Book cover – “Santa Fe Bohemia” by Eli Levin
Now, I’ve always had a warm place in my heart for Eli, though the reasons are not at all clear. Perhaps it’s because he seems to personify the underdog. The sincere smile that always curls his face seems perfectly at home, his down-beat eyes and gentle manner, the intensity with which he engages his craft, his “lookout” for fellow artists, are all traits we’re quick to admire in anyone. We didn’t socialize over the years because we never happened to be in the same place at the same time. He’s a New York Jewish Bohemian and I’m a recovering Texas Baptist. There was little reason for us to mix even though art made our paths cross on several occasions. Chapters in his book describe several such events.
In 1968, when I was fighting the unfortunate war in Vietnam, Eli was in Santa Fe expounding on how tough life was for him. His feelings were honest; he was having a hard time. That’s the definition of an underdog. In 1972, when I moved to Santa Fe and built a gallery, Eli was well established in the barrios and Canyon Road art places. He had become the Chief Cultist, the professional underdog, or the head of the art world underground as “Pasatiempo” recently insinuated. He had a large following of admirers, most of whom were painters and drinkers, as he describes them. And nearly all are barb recipients in this book.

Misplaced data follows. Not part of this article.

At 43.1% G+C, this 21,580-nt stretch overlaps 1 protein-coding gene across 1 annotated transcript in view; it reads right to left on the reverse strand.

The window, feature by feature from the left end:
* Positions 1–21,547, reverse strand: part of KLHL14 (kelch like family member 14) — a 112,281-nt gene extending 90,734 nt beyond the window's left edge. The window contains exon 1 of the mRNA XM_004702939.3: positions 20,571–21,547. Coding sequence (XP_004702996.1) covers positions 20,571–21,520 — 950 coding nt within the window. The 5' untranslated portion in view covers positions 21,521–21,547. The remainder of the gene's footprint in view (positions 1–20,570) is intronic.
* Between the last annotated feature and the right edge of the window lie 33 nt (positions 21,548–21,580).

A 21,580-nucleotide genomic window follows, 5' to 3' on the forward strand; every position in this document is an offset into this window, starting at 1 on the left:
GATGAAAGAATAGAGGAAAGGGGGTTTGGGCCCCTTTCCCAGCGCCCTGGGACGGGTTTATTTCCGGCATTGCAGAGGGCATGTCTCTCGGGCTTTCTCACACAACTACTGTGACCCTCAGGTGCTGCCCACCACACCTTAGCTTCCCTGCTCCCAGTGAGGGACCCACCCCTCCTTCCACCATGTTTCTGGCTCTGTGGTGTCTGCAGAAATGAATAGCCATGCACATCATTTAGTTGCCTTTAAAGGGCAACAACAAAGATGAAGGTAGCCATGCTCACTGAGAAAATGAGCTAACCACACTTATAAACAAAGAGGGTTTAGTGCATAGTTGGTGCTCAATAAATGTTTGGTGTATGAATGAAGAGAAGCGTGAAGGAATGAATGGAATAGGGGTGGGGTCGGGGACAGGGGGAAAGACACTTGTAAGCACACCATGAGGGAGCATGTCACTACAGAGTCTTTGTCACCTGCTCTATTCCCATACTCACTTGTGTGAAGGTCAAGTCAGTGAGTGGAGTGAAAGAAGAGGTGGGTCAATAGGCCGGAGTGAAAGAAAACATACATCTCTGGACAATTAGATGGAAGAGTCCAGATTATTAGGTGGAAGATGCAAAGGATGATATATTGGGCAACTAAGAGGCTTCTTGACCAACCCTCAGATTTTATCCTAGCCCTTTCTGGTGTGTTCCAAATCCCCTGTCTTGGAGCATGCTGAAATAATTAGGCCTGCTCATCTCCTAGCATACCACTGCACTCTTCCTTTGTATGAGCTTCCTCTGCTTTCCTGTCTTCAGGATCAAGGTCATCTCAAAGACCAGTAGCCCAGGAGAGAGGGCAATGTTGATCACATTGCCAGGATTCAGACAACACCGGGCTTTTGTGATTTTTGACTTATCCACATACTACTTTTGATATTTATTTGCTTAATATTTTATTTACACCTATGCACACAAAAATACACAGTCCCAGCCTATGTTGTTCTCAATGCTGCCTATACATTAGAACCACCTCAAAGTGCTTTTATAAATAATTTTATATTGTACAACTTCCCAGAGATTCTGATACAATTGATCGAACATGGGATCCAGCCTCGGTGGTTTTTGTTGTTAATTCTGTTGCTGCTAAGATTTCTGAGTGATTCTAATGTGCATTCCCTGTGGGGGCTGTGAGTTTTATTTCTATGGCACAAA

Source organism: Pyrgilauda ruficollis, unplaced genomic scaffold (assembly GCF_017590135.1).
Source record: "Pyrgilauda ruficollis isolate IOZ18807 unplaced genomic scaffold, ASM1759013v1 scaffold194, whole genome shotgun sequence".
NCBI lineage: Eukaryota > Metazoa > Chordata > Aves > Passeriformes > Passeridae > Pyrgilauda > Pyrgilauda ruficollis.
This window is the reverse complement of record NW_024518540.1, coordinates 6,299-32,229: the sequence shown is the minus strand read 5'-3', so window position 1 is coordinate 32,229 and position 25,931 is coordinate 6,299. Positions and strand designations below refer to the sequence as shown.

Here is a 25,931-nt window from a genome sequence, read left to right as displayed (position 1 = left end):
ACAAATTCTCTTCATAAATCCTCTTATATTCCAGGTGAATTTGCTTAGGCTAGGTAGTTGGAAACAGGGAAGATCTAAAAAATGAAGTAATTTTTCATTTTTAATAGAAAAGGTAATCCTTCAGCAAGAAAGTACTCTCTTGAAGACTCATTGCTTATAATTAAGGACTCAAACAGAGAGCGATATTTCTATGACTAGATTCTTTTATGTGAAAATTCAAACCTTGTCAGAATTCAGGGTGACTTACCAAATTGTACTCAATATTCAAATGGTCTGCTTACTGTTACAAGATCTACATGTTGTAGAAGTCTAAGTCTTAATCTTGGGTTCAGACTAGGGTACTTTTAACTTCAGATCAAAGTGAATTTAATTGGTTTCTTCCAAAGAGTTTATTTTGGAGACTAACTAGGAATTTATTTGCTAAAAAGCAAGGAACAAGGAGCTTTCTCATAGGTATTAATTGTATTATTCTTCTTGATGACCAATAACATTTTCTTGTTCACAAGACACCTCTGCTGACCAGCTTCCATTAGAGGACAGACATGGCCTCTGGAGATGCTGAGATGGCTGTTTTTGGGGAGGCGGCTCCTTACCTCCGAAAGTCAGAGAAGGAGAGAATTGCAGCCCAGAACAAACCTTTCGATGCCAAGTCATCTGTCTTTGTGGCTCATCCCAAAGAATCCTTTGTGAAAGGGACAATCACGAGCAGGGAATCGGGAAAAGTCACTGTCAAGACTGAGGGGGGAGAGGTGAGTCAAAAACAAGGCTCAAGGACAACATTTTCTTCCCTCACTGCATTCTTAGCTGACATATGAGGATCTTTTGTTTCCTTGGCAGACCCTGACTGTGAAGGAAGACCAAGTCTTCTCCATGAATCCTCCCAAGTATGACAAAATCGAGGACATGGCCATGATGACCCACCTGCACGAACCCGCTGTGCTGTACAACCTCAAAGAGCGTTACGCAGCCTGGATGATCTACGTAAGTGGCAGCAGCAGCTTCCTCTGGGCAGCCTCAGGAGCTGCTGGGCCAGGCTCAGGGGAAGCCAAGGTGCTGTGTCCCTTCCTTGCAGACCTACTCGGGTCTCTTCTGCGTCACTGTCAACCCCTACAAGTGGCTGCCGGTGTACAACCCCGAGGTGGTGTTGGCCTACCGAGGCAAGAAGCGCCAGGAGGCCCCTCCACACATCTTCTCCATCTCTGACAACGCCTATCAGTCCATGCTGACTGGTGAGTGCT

Somehow I envy what he had, and has. While I was working forever in my gallery office he was holding court in smoke-filled kitchens and bedrooms that were clouded with jabbering, coffee and wine drinking soulmates – all artists, whose studios housed easels and sincere canvases hoping for a magical brush-stroke that would make their masters famous. It didn’t happen, and the mourning continues. I’m not talking out of school, saying those things, because that’s what Eli’s book is about over and over. Santa Fe Bohemia – The Art Colony 1964-1980.
Along with renderings by other artists, Eli’s paintings and etchings decorated the walls of Argos gallery. I told myself that all of the artists showing their art there must be friends because there seemed to be a cohesive warmth in their combined display, maybe a “togetherness” of sorts. That seemed to fit. Many works by the artists, all unknown to me, were pleasant and soothing.